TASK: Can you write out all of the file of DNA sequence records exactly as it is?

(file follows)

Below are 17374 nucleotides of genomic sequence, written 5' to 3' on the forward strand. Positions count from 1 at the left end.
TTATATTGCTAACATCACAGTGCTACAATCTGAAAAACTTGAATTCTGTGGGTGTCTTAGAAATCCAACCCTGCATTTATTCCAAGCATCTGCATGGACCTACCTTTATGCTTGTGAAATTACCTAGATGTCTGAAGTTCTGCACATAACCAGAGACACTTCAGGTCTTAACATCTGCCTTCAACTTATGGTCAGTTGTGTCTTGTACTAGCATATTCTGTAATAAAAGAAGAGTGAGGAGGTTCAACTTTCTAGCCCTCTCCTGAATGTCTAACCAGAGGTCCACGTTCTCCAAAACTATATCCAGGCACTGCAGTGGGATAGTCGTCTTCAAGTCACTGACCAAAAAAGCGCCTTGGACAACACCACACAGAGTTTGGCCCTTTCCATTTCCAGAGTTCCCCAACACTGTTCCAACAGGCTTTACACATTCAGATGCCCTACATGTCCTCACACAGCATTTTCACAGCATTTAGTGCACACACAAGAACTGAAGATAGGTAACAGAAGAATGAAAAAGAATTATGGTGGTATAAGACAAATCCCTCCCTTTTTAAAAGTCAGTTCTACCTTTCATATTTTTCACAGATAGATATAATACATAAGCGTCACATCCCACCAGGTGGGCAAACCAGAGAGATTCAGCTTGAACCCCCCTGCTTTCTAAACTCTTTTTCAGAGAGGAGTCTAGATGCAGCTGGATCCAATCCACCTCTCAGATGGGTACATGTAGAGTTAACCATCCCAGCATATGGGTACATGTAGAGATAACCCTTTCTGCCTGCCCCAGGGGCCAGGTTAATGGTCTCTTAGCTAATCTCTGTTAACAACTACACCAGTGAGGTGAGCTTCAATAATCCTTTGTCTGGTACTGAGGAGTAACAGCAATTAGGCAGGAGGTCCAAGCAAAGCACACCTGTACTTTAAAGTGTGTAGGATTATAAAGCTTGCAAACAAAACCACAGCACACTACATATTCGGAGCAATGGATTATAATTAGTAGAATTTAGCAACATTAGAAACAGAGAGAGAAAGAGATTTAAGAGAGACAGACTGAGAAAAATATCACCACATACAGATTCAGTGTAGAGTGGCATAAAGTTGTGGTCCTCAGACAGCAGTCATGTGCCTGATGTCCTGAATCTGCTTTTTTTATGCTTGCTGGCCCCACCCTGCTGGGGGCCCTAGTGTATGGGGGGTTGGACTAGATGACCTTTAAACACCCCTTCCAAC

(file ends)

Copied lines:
Below are 17374 nucleotides of genomic sequence, written 5' to 3' on the forward strand. Positions count from 1 at the left end.
TTATATTGCTAACATCACAGTGCTACAATCTGAAAAACTTGAATTCTGTGGGTGTCTTAGAAATCCAACCCTGCATTTATTCCAAGCATCTGCATGGACCTACCTTTATGCTTGTGAAATTACCTAGATGTCTGAAGTTCTGCACATAACCAGAGACACTTCAGGTCTTAACATCTGCCTTCAACTTATGGTCAGTTGTGTCTTGTACTAGCATATTCTGTAATAAAAGAAGAGTGAGGAGGTTCAACTTTCTAGCCCTCTCCTGAATGTCTAACCAGAGGTCCACGTTCTCCAAAACTATATCCAGGCACTGCAGTGGGATAGTCGTCTTCAAGTCACTGACCAAAAAAGCGCCTTGGACAACACCACACAGAGTTTGGCCCTTTCCATTTCCAGAGTTCCCCAACACTGTTCCAACAGGCTTTACACATTCAGATGCCCTACATGTCCTCACACAGCATTTTCACAGCATTTAGTGCACACACAAGAACTGAAGATAGGTAACAGAAGAATGAAAAAGAATTATGGTGGTATAAGACAAATCCCTCCCTTTTTAAAAGTCAGTTCTACCTTTCATATTTTTCACAGATAGATATAATACATAAGCGTCACATCCCACCAGGTGGGCAAACCAGAGAGATTCAGCTTGAACCCCCCTGCTTTCTAAACTCTTTTTCAGAGAGGAGTCTAGATGCAGCTGGATCCAATCCACCTCTCAGATGGGTACATGTAGAGTTAACCATCCCAGCATATGGGTACATGTAGAGATAACCCTTTCTGCCTGCCCCAGGGGCCAGGTTAATGGTCTCTTAGCTAATCTCTGTTAACAACTACACCAGTGAGGTGAGCTTCAATAATCCTTTGTCTGGTACTGAGGAGTAACAGCAATTAGGCAGGAGGTCCAAGCAAAGCACACCTGTACTTTAAAGTGTGTAGGATTATAAAGCTTGCAAACAAAACCACAGCACACTACATATTCGGAGCAATGGATTATAATTAGTAGAATTTAGCAACATTAGAAACAGAGAGAGAAAGAGATTTAAGAGAGACAGACTGAGAAAAATATCACCACATACAGATTCAGTGTAGAGTGGCATAAAGTTGTGGTCCTCAGACAGCAGTCATGTGCCTGATGTCCTGAATCTGCTTTTTTTATGCTTGCTGGCCCCACCCTGCTGGGGGCCCTAGTGTATGGGGGGTTGGACTAGATGACCTTTAAACACCCCTTCCAAC